HIV can be transmitted in three main ways:
Transmission through blood
Wherever there is HIV, all three routes of transmission will take place. However the number of infections resulting from each route will vary greatly between countries and population groups.
For each route of transmission there are things that an individual can do to reduce or eliminate risk. There are also interventions that have been proven to work at the community, local and national level.
To be successful, an HIV prevention programme must make use of all approaches known to be effective, rather than just implementing one or a few select actions in isolation.
Although most of this page looks separately at each transmission route, it should be remembered that many people don’t fit into only one "risk category". For example, injecting drug users need access to condoms and safer sex counselling as well as help to reduce the risk of transmission through blood.
There are three key things that can be done to help prevent all forms of HIV transmission. First among these is promoting widespread awareness of HIV and how it can be spread. Media campaigns and education in schools are among the best ways to do this.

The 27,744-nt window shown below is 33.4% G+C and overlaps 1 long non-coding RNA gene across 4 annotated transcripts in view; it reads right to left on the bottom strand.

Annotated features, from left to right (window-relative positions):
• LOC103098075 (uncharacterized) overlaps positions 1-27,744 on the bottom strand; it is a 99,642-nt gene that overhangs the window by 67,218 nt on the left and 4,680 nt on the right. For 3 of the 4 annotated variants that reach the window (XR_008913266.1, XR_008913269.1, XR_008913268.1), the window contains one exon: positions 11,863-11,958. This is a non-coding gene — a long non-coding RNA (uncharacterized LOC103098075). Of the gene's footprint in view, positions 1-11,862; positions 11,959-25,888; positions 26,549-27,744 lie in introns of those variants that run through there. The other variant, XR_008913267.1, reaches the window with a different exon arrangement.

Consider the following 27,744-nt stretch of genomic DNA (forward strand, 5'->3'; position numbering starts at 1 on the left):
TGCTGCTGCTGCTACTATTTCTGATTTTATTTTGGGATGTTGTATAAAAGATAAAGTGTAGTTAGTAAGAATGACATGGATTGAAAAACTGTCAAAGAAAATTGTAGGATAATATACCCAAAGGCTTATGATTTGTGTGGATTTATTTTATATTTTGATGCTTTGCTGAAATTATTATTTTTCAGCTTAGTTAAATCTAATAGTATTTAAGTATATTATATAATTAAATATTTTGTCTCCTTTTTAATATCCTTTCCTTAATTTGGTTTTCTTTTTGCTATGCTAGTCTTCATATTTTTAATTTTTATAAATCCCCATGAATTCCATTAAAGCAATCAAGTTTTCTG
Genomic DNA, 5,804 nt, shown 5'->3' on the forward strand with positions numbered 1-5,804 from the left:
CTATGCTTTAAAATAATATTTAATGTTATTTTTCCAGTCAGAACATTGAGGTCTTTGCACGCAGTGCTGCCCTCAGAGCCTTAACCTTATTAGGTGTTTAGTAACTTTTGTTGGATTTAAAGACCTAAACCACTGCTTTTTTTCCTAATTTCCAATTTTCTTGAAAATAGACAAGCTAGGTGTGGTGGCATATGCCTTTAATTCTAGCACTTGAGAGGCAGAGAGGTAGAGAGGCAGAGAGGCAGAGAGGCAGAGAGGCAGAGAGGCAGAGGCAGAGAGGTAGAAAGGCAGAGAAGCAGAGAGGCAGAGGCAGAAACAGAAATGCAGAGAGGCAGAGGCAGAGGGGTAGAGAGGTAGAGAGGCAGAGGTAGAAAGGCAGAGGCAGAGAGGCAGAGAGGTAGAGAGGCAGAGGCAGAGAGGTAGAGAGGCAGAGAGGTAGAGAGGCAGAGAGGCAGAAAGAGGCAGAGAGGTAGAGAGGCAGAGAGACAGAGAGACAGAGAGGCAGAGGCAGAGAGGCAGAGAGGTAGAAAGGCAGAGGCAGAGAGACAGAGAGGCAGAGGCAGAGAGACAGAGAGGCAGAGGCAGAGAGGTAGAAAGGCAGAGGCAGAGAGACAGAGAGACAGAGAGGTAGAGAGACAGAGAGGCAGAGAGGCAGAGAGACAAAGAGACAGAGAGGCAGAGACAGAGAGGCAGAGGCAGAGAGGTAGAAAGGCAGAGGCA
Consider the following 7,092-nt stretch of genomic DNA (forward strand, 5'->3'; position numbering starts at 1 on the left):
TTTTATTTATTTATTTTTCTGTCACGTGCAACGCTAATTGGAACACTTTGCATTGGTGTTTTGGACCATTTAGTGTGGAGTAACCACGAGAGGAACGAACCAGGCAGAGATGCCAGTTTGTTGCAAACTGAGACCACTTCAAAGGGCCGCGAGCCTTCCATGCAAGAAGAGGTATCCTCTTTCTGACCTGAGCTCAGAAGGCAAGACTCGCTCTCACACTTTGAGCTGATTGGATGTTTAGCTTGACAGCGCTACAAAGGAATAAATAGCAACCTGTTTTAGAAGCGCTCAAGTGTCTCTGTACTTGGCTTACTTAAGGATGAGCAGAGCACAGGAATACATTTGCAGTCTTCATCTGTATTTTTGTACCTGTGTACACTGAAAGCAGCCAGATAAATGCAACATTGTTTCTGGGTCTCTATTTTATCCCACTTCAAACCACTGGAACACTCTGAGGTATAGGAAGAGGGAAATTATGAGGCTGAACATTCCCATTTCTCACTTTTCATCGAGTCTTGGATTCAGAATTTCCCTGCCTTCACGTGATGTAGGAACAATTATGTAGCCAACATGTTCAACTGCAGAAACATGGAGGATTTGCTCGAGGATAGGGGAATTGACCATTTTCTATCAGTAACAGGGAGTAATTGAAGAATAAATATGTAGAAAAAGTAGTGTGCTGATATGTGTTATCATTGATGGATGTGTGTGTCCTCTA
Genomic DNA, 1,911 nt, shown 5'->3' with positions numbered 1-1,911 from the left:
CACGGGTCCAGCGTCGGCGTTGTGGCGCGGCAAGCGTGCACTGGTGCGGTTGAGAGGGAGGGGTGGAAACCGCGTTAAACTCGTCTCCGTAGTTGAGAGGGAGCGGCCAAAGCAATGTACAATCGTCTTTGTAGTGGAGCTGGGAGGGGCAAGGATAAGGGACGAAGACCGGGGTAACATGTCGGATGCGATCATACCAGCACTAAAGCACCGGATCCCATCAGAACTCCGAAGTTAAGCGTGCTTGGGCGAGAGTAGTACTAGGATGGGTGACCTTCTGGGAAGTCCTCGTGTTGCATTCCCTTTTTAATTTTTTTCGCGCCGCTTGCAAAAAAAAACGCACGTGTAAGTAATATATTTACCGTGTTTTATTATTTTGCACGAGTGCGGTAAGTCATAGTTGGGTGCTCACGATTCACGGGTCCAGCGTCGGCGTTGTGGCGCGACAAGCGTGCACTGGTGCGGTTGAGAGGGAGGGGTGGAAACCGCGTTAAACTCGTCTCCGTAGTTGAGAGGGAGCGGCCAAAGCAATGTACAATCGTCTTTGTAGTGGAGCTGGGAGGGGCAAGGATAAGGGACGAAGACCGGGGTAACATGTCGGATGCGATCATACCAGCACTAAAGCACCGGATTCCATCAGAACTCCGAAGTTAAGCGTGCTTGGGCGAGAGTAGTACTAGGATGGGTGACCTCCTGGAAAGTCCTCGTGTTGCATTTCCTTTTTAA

Another essential part of a prevention programme is HIV counselling and testing. People living with HIV are less likely to transmit the virus to others if they know they are infected and if they have received counselling about safer behaviour. In particular, a pregnant woman who has HIV will not be able to benefit from interventions to protect her child unless her infection is diagnosed. Those who discover they are uninfected can also benefit, by receiving counselling about how to remain that way.
The third key factor is providing antiretroviral treatment. This treatment enables people living with HIV to enjoy longer, healthier lives, and as such it acts as an incentive for people to volunteer for HIV testing. It also brings people into contact with health care workers who can deliver prevention messages and interventions. However, it is important that people understand the limitations of the treatment, and that reduced fear of HIV doesn’t lead to more risky behaviour.
Someone can eliminate or reduce their risk of becoming infected with HIV during sex by choosing to:
Abstain from sex or delay first sex
Be faithful to one partner or have fewer partners
Condomise, which means using male or female condoms consistently and correctly